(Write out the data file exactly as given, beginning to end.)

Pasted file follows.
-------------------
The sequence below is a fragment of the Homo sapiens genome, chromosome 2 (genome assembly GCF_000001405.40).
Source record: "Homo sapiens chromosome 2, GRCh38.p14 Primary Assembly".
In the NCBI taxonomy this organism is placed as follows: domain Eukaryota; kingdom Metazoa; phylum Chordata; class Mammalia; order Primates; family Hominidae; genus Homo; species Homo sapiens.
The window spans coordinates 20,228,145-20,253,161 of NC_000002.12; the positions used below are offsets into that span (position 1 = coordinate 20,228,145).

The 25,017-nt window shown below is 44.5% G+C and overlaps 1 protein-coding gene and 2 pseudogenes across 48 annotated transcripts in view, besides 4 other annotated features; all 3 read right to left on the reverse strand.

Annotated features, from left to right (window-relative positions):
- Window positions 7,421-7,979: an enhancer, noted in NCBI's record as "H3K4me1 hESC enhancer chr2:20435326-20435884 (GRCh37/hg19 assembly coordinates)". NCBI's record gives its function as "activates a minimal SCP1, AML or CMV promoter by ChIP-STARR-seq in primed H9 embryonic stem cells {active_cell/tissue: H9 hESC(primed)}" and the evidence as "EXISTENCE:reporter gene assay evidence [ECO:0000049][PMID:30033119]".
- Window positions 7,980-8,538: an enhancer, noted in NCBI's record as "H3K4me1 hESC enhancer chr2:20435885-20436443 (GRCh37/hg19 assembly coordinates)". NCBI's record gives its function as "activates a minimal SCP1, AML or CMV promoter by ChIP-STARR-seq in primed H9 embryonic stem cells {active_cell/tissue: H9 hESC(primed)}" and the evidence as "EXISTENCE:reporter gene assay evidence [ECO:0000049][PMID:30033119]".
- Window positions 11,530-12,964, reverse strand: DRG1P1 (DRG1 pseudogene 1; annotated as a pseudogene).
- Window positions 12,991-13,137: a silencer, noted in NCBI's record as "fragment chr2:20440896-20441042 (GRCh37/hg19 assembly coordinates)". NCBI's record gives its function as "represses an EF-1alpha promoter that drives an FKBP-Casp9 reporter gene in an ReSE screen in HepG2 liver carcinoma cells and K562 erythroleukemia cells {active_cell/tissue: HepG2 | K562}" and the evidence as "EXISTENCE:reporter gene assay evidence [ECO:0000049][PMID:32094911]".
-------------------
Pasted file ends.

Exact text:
The sequence below is a fragment of the Homo sapiens genome, chromosome 2 (genome assembly GCF_000001405.40).
Source record: "Homo sapiens chromosome 2, GRCh38.p14 Primary Assembly".
In the NCBI taxonomy this organism is placed as follows: domain Eukaryota; kingdom Metazoa; phylum Chordata; class Mammalia; order Primates; family Hominidae; genus Homo; species Homo sapiens.
The window spans coordinates 20,228,145-20,253,161 of NC_000002.12; the positions used below are offsets into that span (position 1 = coordinate 20,228,145).

The 25,017-nt window shown below is 44.5% G+C and overlaps 1 protein-coding gene and 2 pseudogenes across 48 annotated transcripts in view, besides 4 other annotated features; all 3 read right to left on the reverse strand.

Annotated features, from left to right (window-relative positions):
- Window positions 7,421-7,979: an enhancer, noted in NCBI's record as "H3K4me1 hESC enhancer chr2:20435326-20435884 (GRCh37/hg19 assembly coordinates)". NCBI's record gives its function as "activates a minimal SCP1, AML or CMV promoter by ChIP-STARR-seq in primed H9 embryonic stem cells {active_cell/tissue: H9 hESC(primed)}" and the evidence as "EXISTENCE:reporter gene assay evidence [ECO:0000049][PMID:30033119]".
- Window positions 7,980-8,538: an enhancer, noted in NCBI's record as "H3K4me1 hESC enhancer chr2:20435885-20436443 (GRCh37/hg19 assembly coordinates)". NCBI's record gives its function as "activates a minimal SCP1, AML or CMV promoter by ChIP-STARR-seq in primed H9 embryonic stem cells {active_cell/tissue: H9 hESC(primed)}" and the evidence as "EXISTENCE:reporter gene assay evidence [ECO:0000049][PMID:30033119]".
- Window positions 11,530-12,964, reverse strand: DRG1P1 (DRG1 pseudogene 1; annotated as a pseudogene).
- Window positions 12,991-13,137: a silencer, noted in NCBI's record as "fragment chr2:20440896-20441042 (GRCh37/hg19 assembly coordinates)". NCBI's record gives its function as "represses an EF-1alpha promoter that drives an FKBP-Casp9 reporter gene in an ReSE screen in HepG2 liver carcinoma cells and K562 erythroleukemia cells {active_cell/tissue: HepG2 | K562}" and the evidence as "EXISTENCE:reporter gene assay evidence [ECO:0000049][PMID:32094911]".